In the past, epic interpretations of the Bible like “The Passion of the Christ” or “Noah” have sought box office success on the weekend of Palm Sunday. These films are costly and often met with a divisive eye, both within Christianity and outside depending on the audience they want to reach. “Mary Magdalene” is both equally familiar from the films that retell about Jesus’ crucifixion, yet vastly different in its delivery. Long has the mysterious woman been a minor supporting player in the story, now we view the events through her eyes. From the director of “Lion”, Garth Davis takes a quiet and meandering look into the controversial character. Both Rooney Mara (“Carol”) and Joaquin Phoenix (“Walk the Line”) deliver meditative performances as the narrative casually moves toward the inevitable recreation we have seen played out our entire lives.
The family of Mary Magdalene (Mara) are unhappy at her rejection of a prearranged marriage. Her rebel-like behavior, attending prayer alongside the men at unscheduled hours, prompt the local sea village to take drastic measures. “There is something unnatural inside you,” accuse the men whose self-proclaimed laws on worship she defies. Word of a rabbi with a great following reaches Mary and after a visit from the man named Jesus (Phoenix), she finds purpose and cause, leaving her family behind to follow the one they call Messiah. Mary would be the only female in the company of apostles and teachers. Told to keep quiet by Peter (Chiwetel Ejiofor), Mary and Jesus become close as she seems to understand his sadness and cryptic instructions about the future kingdom more so than any man who walks behind him.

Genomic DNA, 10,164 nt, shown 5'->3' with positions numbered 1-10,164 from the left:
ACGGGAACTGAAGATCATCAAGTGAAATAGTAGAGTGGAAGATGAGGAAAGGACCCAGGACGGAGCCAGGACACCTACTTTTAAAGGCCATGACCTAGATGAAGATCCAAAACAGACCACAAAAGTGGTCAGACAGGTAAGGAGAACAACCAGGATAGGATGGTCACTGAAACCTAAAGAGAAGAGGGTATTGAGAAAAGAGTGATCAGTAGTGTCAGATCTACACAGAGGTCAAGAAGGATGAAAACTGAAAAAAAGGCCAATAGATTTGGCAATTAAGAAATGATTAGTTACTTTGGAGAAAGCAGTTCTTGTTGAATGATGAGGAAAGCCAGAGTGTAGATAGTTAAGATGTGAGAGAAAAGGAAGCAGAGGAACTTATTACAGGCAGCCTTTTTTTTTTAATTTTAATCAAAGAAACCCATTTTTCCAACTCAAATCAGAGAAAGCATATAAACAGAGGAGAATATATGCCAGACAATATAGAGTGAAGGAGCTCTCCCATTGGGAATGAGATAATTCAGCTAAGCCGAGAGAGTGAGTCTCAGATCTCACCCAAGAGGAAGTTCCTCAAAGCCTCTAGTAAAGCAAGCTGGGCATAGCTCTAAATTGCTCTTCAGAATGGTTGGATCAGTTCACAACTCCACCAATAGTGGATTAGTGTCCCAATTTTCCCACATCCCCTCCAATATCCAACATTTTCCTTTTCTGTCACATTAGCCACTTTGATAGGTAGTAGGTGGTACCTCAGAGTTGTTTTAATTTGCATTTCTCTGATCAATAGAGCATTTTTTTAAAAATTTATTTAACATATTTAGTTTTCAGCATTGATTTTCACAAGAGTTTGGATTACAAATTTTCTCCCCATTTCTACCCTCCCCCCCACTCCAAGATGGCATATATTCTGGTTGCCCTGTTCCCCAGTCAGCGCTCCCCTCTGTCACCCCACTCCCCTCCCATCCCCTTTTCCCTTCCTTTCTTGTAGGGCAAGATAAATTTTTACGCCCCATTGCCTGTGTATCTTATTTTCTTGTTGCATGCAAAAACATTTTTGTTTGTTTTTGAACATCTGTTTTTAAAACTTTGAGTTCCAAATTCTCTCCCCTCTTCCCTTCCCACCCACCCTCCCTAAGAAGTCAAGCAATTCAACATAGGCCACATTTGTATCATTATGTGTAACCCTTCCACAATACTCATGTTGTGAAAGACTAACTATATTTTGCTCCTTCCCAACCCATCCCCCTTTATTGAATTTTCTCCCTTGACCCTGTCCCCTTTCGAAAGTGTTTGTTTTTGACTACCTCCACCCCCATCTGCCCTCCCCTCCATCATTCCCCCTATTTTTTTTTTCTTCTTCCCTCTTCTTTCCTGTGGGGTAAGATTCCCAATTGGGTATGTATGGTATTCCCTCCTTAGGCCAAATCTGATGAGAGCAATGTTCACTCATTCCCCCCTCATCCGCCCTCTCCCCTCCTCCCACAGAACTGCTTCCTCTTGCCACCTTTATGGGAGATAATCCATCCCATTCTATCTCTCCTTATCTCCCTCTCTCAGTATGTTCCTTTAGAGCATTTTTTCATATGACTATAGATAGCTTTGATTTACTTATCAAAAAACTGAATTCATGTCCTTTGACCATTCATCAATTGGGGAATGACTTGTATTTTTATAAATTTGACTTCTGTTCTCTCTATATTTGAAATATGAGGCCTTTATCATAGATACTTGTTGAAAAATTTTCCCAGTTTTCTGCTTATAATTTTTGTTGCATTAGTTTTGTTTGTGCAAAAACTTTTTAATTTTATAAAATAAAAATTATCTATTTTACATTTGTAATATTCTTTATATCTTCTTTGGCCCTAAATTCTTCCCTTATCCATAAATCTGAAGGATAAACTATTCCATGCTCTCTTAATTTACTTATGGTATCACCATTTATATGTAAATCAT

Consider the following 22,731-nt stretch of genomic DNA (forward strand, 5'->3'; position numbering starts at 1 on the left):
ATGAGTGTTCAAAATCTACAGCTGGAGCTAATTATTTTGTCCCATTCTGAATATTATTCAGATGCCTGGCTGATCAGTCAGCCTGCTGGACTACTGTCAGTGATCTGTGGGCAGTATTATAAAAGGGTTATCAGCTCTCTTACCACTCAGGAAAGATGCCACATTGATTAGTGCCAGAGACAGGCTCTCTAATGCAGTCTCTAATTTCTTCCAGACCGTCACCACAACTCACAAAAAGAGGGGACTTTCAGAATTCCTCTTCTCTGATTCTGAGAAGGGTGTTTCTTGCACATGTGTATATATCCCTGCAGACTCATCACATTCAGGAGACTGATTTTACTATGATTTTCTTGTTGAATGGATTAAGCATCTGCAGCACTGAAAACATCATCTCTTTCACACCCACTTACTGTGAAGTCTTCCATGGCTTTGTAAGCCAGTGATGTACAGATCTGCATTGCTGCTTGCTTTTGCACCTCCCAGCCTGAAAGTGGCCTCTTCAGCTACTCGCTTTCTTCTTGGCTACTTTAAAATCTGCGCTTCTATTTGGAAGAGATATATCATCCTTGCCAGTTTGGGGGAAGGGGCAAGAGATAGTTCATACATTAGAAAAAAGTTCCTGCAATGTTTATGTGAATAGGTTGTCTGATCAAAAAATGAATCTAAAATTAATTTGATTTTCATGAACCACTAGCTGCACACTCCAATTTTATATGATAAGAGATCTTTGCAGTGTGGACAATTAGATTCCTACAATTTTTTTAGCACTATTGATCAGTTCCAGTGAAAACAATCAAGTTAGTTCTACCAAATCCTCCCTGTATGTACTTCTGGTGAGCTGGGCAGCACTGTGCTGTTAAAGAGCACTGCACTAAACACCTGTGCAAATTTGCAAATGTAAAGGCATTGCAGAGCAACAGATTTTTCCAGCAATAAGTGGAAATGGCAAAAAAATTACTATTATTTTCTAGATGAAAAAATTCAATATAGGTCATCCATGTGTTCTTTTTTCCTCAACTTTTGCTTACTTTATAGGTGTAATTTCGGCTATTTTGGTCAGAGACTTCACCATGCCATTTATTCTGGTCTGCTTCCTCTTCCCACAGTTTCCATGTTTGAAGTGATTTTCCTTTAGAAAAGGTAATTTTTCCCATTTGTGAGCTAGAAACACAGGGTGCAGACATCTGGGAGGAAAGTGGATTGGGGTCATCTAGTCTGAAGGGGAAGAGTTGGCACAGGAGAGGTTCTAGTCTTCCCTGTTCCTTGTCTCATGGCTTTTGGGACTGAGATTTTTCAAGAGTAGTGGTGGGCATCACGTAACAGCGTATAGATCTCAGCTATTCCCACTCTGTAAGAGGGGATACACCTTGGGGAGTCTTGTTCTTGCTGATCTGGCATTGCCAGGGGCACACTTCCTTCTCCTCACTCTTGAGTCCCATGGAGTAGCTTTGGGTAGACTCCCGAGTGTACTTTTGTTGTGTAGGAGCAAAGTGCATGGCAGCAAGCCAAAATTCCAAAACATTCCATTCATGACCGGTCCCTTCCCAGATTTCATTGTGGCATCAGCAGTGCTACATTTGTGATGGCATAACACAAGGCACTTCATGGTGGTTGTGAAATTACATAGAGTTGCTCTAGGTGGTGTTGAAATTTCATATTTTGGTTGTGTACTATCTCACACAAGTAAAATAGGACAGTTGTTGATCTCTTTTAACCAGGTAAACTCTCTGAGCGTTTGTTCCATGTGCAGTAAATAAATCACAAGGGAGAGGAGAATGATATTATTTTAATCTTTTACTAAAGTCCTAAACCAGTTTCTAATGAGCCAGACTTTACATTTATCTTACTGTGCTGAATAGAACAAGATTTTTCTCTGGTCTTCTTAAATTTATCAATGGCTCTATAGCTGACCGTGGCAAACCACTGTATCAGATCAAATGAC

This ethereal film opens with breathtaking location shots of Italy, as it dubs for Judea in 33CE. Similarly to Davis’ Oscar-nominated film “Lion,” “Mary Magdalene” relies heavily on visual and cinematic cues to convey emotion. Re-teaming with “Lion” cinematographer Greig Fraser, (currently shooting the upcoming “Dune” reboot), he breathes life into the story with his expert camera work. Only a few times do the special effects of recreated locations like a shot of Jerusalem in the distance, jar the audience from the quaint, isolated roads and camps where much of the film dwells. “Mary Magdalene” also has the sad distinction of being the final original score composed by Oscar nominee Jóhann Jóhannsson who died before the films completion. It’s one of his most unique and haunting creations, more present than even the dialogue.
Most of the film is spoken in a whisper, challenging the viewer to understand the dialogue and not to be lulled to sleep by it’s natural calming effect. This film, more than most on the subject, deals with skepticism of Jesus’ message. How his presence and the spectacle surrounding him appear frantic, cult-like and life-changing. “Mary Magdalene” could easily have been a literal and more liberal interpretation of the events, or as we often see, a generic Bible-school-catered version of the events. This retelling, which combines what little is known or written about Mary Magdalene with curiosity and mystery, dismissing the controversial notion that Mary was a prostitute or afflicted with demons. Mara and Phoenix excel in emoting internal fear, hope and acceptance. Their eyes do most of the acting to deliver much of the communication and the musical scores do the rest.
Final Thought – Shines an intangible light on the controversial Biblical figure, told with striking visual and cinematic cues.